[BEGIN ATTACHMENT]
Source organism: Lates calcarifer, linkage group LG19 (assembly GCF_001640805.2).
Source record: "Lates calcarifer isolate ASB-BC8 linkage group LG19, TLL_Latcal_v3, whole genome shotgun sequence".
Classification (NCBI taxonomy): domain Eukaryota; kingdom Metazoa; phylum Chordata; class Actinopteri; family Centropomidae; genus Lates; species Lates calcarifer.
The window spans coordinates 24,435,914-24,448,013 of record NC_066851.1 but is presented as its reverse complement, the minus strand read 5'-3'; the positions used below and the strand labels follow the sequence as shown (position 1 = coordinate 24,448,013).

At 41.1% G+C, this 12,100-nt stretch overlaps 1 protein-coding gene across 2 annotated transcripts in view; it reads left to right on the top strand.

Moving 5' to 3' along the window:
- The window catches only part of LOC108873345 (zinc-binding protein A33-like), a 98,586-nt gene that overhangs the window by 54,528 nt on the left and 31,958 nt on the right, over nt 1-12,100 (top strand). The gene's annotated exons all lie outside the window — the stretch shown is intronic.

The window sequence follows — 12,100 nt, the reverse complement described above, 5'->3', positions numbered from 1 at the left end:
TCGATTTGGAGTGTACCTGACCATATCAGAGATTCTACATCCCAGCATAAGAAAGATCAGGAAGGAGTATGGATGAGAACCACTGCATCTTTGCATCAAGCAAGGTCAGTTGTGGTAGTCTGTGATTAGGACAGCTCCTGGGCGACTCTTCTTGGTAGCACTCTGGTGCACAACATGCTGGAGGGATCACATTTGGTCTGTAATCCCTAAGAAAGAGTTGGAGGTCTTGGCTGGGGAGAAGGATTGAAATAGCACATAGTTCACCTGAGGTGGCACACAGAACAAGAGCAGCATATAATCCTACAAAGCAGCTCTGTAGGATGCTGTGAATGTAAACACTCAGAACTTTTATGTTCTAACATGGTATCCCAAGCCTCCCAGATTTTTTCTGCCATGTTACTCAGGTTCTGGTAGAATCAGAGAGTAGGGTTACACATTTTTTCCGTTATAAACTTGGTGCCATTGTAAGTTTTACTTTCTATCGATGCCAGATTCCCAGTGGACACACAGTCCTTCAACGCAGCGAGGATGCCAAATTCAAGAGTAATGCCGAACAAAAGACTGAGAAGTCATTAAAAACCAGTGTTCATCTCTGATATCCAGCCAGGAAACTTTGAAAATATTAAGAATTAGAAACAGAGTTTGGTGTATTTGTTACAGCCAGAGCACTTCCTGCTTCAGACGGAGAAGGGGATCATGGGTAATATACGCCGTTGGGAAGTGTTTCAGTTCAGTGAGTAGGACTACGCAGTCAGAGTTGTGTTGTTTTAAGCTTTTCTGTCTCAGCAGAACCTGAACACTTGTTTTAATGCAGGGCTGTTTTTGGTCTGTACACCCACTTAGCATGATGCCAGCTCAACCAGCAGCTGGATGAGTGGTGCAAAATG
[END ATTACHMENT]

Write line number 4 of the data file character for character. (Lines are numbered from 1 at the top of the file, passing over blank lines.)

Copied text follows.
The window spans coordinates 24,435,914-24,448,013 of record NC_066851.1 but is presented as its reverse complement, the minus strand read 5'-3'; the positions used below and the strand labels follow the sequence as shown (position 1 = coordinate 24,448,013).